ILNews

Labor law to be key issue in 2012

Back to TopCommentsE-mailPrintBookmark and Share

In its November issue, Site Selection magazine awarded Indiana sixth place out of all states in its Top State Business Climate Rankings. But state Republican leaders say that Indiana will miss out on new jobs unless it adopts right-to-work legislation. Some Democrats have called that claim questionable.

Lawmakers have stated their intent to work together to find common ground, but with their opposing interpretations of what right-to-work laws do, they will likely spend a lot of time debating that point in 2012.

What it means

The National Labor Relations Act says that in a workplace where an employer and union have agreed upon a collective bargaining agreement, all employees – regardless of union membership – are covered by that labor agreement.

Only when an employer and union agree to a “union-security agreement” can an employer require all employees to be dues-paying members of the union. Even so, employees who don’t want to join the union may elect be “objectors,” paying only a portion of dues to cover union representation costs, like contract administration.

Right-to-work states have banned union-security agreements, meaning that objectors do not have to pay any portion of dues to the union but still benefit from its collective bargaining agreement.

What they’re saying

Democrats say right-to-work states erode unions by allowing workers to opt out of paying dues while enjoying the benefits, wages and other perks secured by union efforts. Republicans say right-to-work laws extend to Americans the freedom of choice they deserve.  

simpson-vi-mug.jpg Simpson

Sen. Vi Simpson, D-Bloomington, said she thinks a lot of misinformation exists about right-to-work laws.

Simpson said the argument in favor of right-to-work is that it creates favorable environments for business owners, who then bring jobs to right-to-work states. But she said that’s a claim that has not been proven. “In Oklahoma, for example, their unemployment actually went up after they passed right-to-work legislation,” Simpson said.

The Bureau of Labor Statistics shows that when Oklahoma passed right-to-work legislation in 2001, its unemployment rate was around 3 percent. Since then, its unemployment rate has risen along with, but not exceeding, the national unemployment rate. However, since 2002, the BLS reports Oklahoma’s union membership has declined by 39.6 percent, while nationwide, union membership decreased by 11.9 percent.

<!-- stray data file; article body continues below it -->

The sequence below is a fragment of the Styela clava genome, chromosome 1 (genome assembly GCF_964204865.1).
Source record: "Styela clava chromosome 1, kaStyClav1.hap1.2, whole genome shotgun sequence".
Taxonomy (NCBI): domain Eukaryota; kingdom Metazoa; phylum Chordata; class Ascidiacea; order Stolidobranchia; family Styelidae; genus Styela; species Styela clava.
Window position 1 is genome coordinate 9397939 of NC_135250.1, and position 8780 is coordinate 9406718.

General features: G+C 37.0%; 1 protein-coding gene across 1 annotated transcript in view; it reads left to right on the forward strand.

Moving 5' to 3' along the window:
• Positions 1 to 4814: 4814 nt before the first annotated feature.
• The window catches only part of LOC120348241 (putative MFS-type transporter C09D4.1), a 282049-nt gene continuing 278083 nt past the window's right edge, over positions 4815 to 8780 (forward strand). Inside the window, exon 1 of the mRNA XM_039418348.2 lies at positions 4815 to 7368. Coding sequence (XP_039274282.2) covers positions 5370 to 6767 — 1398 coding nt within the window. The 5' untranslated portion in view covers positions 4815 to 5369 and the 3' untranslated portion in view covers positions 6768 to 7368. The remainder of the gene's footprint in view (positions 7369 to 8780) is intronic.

bill groth Groth

Labor attorney William Groth said he’s concerned about the intent of right-to-work laws.

“This isn’t about right to work – that’s a misnomer. Anybody and everybody has the right to work. What this effort is really about is a political attack against unions to weaken them politically by depriving them of revenue that they would be able to generate under security provisions.”

On Nov. 21, following a joint press conference, Rep. Brian Bosma, R-Indianapolis, and Sen. David Long, R-Fort Wayne, issued a statement about their commitment to right-to-work laws.

“Right-to-work isn’t about unions – it is about freedom and economic opportunity,” Bosma said in the statement.

At the July 26 meeting of the Interim Study Committee on Employment Issues, then-Indiana Commerce Secretary Mitch Roob said that companies pass over Indiana because of its lack of right-to-work laws. As an example, he cited Boeing’s decision to build a new plant in South Carolina, saying Boeing never considered Indiana as a location. But he stopped short of saying that he knew the reason Boeing never considered Indiana.

bosma-brian-mug Bosma

Roob also said Volkswagen would not open a plant in Indiana because it is not a right-to-work state. Addressing his remarks, Sen. Karen Tallian, D-Portage, reminded Roob that the Austrian company Fronius had opened a plant in her hometown a month earlier expressing no concerns about Indiana’s lack of right-to-work laws.

“And by the way, Volkswagen Europe is also totally unionized. Did they tell you that they weren’t coming to Indiana because we have unions and we didn’t have right-to-work?” Tallian asked.

Roob said he could not say on the record why Volkswagen did not build a new plant in Indiana.

In the committee meeting, Rep. Kreg Battles, D-Vincennes, said that right-to-work is just one factor companies might consider when choosing where to do business. Texas – which is a right-to-work state – has experienced rapid job growth in recent years. But, Battles said, like most other right-to-work states, it is in the southern half of the country where weather-related shipping and transportation delays are negligible. Texas also has no state income tax.

Economics and liberties

The Nov. 22 statement issued by Long and Bosma said that many businesses, when choosing where to locate do not consider states without right-to-work laws. As support, the statement cites testimony during the July 26 study committee on employment issues, but does not attribute the testimony to anyone. It cites other sources, too, but none provide names of companies that have allegedly skipped over Indiana as a place to do business.